Quotes have been raised up by Martin Luther King, Jr. to simultaneously admonish and absolve rioting. In a video I watched from Youtuber T1J, there was a reading of a speech given by Martin Luther King, Jr. in 1967 at Stanford University that gives the context both sides omit.

          “I will continue to condemn riots, and continue to say to my brothers and sisters that this is not the way. And continue to affirm that there is another way. But at the same time, it is as necessary for me to be as vigorous in condemning the conditions which cause persons to feel that they must engage in riotous activities, as it is for me to condemn riots. I think America must see that riots do not develop out of thin air. Certain conditions continue to exist in our society which must be condemned as vigorously as we condemn riots. But in the final analysis, a riot is the language of the unheard. And what is it that America has failed to hear? It has failed to hear that the plight of the Negro poor has worsened over the last few years. It has failed to hear that the promises of freedom and justice have not been met. And it has failed to hear that large segments of white society are more concerned about tranquility and the status quo than about justice, equality, and humanity. And so in a real sense, our nation’s summers of riots are caused by our nation’s winters of delay. And as long as America postpones justice, we stand in the position of having these recurrences of violence and riots over and over again. Social justice and progress are the absolute guarantors of riot prevention.”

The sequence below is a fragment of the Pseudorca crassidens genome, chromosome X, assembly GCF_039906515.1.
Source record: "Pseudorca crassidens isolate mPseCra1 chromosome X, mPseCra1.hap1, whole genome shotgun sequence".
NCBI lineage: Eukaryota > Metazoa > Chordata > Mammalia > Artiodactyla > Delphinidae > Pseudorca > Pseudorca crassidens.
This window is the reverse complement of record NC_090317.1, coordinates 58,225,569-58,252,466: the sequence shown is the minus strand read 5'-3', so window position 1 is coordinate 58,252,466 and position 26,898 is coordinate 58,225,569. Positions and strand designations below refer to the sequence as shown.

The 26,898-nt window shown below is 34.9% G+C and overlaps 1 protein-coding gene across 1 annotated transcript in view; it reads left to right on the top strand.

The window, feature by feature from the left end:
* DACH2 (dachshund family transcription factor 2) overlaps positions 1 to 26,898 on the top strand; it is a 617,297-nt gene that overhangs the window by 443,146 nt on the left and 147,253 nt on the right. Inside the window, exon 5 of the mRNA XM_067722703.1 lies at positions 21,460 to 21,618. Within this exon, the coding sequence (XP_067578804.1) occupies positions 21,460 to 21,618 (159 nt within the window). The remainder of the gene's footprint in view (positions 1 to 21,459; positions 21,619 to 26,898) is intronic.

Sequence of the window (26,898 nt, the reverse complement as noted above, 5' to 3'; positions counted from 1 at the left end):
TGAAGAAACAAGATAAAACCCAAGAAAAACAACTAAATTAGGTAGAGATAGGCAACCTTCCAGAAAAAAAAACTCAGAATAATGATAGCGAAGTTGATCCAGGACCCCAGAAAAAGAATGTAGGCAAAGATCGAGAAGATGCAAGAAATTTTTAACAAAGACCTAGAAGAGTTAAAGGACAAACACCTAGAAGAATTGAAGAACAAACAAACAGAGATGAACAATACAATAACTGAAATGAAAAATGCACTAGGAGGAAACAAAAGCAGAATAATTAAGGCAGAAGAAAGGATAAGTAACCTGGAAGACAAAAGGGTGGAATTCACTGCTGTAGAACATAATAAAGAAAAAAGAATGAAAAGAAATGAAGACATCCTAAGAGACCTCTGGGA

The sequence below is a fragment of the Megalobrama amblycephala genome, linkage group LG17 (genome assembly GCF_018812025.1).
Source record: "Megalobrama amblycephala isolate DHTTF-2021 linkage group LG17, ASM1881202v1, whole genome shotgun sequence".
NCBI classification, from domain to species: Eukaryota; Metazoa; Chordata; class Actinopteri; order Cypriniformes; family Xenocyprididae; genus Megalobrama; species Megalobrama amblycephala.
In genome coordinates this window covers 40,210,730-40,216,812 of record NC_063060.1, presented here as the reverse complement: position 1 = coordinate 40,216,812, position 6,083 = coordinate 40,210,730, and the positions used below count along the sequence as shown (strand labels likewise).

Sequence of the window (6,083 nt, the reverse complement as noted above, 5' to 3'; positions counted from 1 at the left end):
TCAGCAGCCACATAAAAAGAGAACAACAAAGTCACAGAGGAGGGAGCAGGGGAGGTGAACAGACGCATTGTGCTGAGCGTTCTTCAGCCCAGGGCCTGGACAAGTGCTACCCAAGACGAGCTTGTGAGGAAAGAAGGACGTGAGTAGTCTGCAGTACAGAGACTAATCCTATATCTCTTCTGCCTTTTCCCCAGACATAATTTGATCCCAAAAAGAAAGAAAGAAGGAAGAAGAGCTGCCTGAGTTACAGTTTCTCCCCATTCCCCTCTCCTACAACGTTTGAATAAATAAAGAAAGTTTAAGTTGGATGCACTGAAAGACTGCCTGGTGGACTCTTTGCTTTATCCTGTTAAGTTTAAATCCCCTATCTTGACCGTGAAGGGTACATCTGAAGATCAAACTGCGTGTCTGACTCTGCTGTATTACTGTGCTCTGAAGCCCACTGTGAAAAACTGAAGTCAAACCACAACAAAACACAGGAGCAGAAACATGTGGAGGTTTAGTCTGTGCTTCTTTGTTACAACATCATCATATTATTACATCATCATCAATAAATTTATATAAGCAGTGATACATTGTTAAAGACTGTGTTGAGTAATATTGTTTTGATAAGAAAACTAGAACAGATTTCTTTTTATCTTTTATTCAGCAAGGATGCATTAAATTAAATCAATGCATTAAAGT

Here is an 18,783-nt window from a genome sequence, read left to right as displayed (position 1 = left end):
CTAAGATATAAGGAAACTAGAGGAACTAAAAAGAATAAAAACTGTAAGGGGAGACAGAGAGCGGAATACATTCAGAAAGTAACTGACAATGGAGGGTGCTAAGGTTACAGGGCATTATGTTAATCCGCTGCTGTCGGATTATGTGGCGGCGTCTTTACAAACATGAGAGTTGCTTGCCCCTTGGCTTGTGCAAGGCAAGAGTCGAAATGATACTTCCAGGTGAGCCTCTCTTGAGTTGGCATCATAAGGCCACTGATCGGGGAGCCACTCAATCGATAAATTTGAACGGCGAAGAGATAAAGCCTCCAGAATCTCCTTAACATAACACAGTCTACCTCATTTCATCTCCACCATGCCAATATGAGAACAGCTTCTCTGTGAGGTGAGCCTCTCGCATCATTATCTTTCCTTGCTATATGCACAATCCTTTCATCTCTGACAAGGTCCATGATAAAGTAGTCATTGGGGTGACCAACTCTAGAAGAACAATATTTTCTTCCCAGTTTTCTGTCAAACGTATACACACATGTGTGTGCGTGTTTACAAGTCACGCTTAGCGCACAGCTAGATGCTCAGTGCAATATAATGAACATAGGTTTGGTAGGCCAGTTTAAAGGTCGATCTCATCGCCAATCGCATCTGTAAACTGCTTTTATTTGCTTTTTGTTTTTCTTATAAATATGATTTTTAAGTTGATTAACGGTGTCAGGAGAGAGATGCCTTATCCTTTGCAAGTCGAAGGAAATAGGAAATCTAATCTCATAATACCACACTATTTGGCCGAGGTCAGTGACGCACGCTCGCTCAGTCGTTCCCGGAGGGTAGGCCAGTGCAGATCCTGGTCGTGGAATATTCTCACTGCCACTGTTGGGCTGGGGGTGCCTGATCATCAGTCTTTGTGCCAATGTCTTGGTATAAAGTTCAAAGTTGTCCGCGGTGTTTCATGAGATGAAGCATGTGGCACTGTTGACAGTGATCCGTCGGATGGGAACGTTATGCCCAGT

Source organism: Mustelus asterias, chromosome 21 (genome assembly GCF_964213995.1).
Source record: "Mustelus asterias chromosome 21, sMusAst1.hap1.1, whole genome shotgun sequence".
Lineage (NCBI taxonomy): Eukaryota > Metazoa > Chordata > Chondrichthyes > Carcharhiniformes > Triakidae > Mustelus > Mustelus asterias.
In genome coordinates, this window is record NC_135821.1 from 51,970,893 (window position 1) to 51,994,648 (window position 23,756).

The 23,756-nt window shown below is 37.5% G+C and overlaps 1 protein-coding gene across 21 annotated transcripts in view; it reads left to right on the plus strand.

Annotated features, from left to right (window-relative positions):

“…time is neutral. It can be used either constructively or destructively. And I’m absolutely convinced that the forces of ill-will in our nation, the extreme rightists in our nation –have often used time much more effectively than the forces of good will. And it may well be that we will have to repent in this generation, not merely for the vitriolic word of the bad people, and the violent actions of the bad people, but for the appalling silence and indifference of the good people who sit around and say “wait on time. Somewhere we must come to see that social progress never rolls in on the wheels of inevitability. It comes through the tireless efforts of the persistent work of dedicated individuals. And without this hard work, time itself becomes an ally of the primitive forces of social stagnation. And so we must help time, and we must realize that the time is always ripe to do right.”